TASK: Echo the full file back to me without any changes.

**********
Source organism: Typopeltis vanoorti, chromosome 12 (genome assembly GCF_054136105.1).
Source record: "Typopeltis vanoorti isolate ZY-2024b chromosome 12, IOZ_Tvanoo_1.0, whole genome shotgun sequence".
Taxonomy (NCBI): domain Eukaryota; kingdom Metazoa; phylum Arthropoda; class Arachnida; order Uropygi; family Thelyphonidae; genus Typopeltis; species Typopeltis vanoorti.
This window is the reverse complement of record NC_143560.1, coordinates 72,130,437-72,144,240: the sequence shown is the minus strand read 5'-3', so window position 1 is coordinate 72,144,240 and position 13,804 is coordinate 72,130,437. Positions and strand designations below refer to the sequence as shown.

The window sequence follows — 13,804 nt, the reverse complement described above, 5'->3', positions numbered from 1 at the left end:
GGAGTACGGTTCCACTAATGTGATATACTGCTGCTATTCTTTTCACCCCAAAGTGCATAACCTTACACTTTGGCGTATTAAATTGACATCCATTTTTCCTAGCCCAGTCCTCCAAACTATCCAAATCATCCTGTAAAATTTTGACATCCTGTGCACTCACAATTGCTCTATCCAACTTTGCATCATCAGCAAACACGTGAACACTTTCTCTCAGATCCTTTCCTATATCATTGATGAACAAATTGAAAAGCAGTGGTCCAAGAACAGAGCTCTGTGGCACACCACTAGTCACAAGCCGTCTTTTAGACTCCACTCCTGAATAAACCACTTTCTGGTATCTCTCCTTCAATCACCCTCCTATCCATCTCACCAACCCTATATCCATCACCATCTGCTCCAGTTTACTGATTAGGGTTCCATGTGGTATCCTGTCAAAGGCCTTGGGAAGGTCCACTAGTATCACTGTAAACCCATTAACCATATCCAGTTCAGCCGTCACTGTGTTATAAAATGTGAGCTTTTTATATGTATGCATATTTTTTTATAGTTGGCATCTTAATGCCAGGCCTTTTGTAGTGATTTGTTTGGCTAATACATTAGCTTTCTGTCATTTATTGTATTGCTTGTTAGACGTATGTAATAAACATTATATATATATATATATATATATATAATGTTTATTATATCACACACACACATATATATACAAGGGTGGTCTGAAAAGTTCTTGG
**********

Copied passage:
Source organism: Typopeltis vanoorti, chromosome 12 (genome assembly GCF_054136105.1).
Source record: "Typopeltis vanoorti isolate ZY-2024b chromosome 12, IOZ_Tvanoo_1.0, whole genome shotgun sequence".
Taxonomy (NCBI): domain Eukaryota; kingdom Metazoa; phylum Arthropoda; class Arachnida; order Uropygi; family Thelyphonidae; genus Typopeltis; species Typopeltis vanoorti.
This window is the reverse complement of record NC_143560.1, coordinates 72,130,437-72,144,240: the sequence shown is the minus strand read 5'-3', so window position 1 is coordinate 72,144,240 and position 13,804 is coordinate 72,130,437. Positions and strand designations below refer to the sequence as shown.

The window sequence follows — 13,804 nt, the reverse complement described above, 5'->3', positions numbered from 1 at the left end:
GGAGTACGGTTCCACTAATGTGATATACTGCTGCTATTCTTTTCACCCCAAAGTGCATAACCTTACACTTTGGCGTATTAAATTGACATCCATTTTTCCTAGCCCAGTCCTCCAAACTATCCAAATCATCCTGTAAAATTTTGACATCCTGTGCACTCACAATTGCTCTATCCAACTTTGCATCATCAGCAAACACGTGAACACTTTCTCTCAGATCCTTTCCTATATCATTGATGAACAAATTGAAAAGCAGTGGTCCAAGAACAGAGCTCTGTGGCACACCACTAGTCACAAGCCGTCTTTTAGACTCCACTCCTGAATAAACCACTTTCTGGTATCTCTCCTTCAATCACCCTCCTATCCATCTCACCAACCCTATATCCATCACCATCTGCTCCAGTTTACTGATTAGGGTTCCATGTGGTATCCTGTCAAAGGCCTTGGGAAGGTCCACTAGTATCACTGTAAACCCATTAACCATATCCAGTTCAGCCGTCACTGTGTTATAAAATGTGAGCTTTTTATATGTATGCATATTTTTTTATAGTTGGCATCTTAATGCCAGGCCTTTTGTAGTGATTTGTTTGGCTAATACATTAGCTTTCTGTCATTTATTGTATTGCTTGTTAGACGTATGTAATAAACATTATATATATATATATATATATATATAATGTTTATTATATCACACACACACATATATATACAAGGGTGGTCTGAAAAGTTCTTGG